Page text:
In March 1909 Jawlensky co-founded Neue Künstlervereinigung München (“New Munich Artists”), an exhibition organization to counteract the inability of official academic art to accommodate avant-garde practice in a new century and counteract the Munich Secession, one of the oldest breakaway modern art groups founded in 1892. Before the first NKVM exhibition in Munich in December 1909, Jawlensky, Kandinsky and other artists resigned from the Munich Secession.14

In 1909 Jawlensky. Kandinsky, Gabriele Münter, and art historian Oskar Wittenstein and Heinrich Schnabel elected Kandinsky as NKVM president and Jawlensky as vice-president. German magic realist painter Alexander Kanoldt (1881–1939) was appointed secretary and German painter Adolph Erbslöh (1881–1947) was made chairperson of the association’s exhibition committee. German painter and printmaker Paul Baum (1859-1932) joined as did Russian painter Wladimir Bechtejeff (1878-1971), and German painters Erma Barrera-Bossi (1875-1952) and Carl Hofer (1878-1955). Alexander Sacharoff, Austrian Symbolist printmaker Alfred Kubin, and East European artist Moissey Kogan (1879-1943) soon joined this German avant-garde secession.

The NKVM hosted, in Munich, three annual exhibitions—in 1909, 1910, and 1911. These Munich shows then traveled around Germany. On December 1, 1909 the first New Munich Artists (NKVM) show opened at the Neue Galerie Thannhauser. It included ten painters, one sculptor, one printmaker and other invited artists. Though half of the exhibitors were Russians, these visual artists showed no similarity in style.15 The first show traveled to Brünn, Elberfeld, Barmen, Hamburg, Düsseldorf, Wiesbaden, Schwerin, and Frankfurt am Main. It was greeted almost universally with jeers by the public. The critics called it a “carnival hoax” and saw their art as evocative of bad French Impressionism.16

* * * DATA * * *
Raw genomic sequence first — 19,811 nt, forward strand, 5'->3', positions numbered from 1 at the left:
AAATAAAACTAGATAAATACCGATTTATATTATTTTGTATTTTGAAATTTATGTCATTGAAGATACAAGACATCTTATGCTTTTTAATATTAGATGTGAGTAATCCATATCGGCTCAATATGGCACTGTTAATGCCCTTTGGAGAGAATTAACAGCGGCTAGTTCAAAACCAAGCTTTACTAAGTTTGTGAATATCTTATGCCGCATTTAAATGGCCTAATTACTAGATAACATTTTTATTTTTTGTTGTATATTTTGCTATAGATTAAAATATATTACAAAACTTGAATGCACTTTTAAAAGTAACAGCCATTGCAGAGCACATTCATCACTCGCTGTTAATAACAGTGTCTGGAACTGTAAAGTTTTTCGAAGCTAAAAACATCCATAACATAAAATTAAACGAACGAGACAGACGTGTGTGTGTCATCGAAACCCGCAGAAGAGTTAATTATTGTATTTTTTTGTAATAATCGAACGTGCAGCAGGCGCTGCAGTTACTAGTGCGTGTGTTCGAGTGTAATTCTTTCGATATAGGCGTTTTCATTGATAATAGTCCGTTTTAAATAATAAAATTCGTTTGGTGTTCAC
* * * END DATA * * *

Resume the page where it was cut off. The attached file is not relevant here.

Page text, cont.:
Designed by Kandinsky, the poster advertising for the first exhibition by the Neue Künstlervereinigung München, December 1909. Lenbachhaus, Munich.

The pamphlet for the foundation of the artist association stated, “Our starting point is the idea that the artist not only receives new impressions from the world outside from nature, but that he also gathers experiences in an inner world. And indeed, it seems to us that at the moment more artists are again spiritually united in their search for artistic forms. They are looking for forms that will express the mutual interdependence of all these experiences and which are free from everything irrelevant. The aim is that only those elements which are actually necessary should be expressed with emphasis. In other words, they are striving for an artistic synthesis This seems to us a solution that is once again uniting in spirit an increasing number of artists.”17

Jawlensky, Schwebende Wolke (Floating Cloud), 1909-10, oil on cardboard, 32.9 x 40.8 cm, Norton Simon Museum, Pasadena, California.

In 1909 and 1910, working in Murnau am Staffelsee, Alexei Jawlensky took outings into the foothills of the Bavarian Alps to paint. It was a manageable walk for the 45-year-old artist into surrounding mountains and woods. Floating Cloud is one painting that is part of a group of artworks from this period that evokes mountains, clouds and trees. The painting is undated so there is no irrefutable proof it was painted in 1910 — Jawlensky’s final summer stay in Murnau — but its varied and discordant colors and tendency to synthetic composition points to having been created in 1910 or summer 1909.

Its foreground green, dark trees, pink clouds, and orange sky are formal elements found in landscapes from the period. The painting had been later discarded by the artist though under exactly what circumstances is unclear. When World War I began in August 1914, Russian-émigré Jawlensky had to leave works behind in Munich to be retrieved in 1921 and 1922. Floating Cloud was brought to the United States in 1924 by its owner, Galka Scheyer (1889-1945). Jawlensky began his series of monumental heads by 1910 that defined his artwork in the years ahead.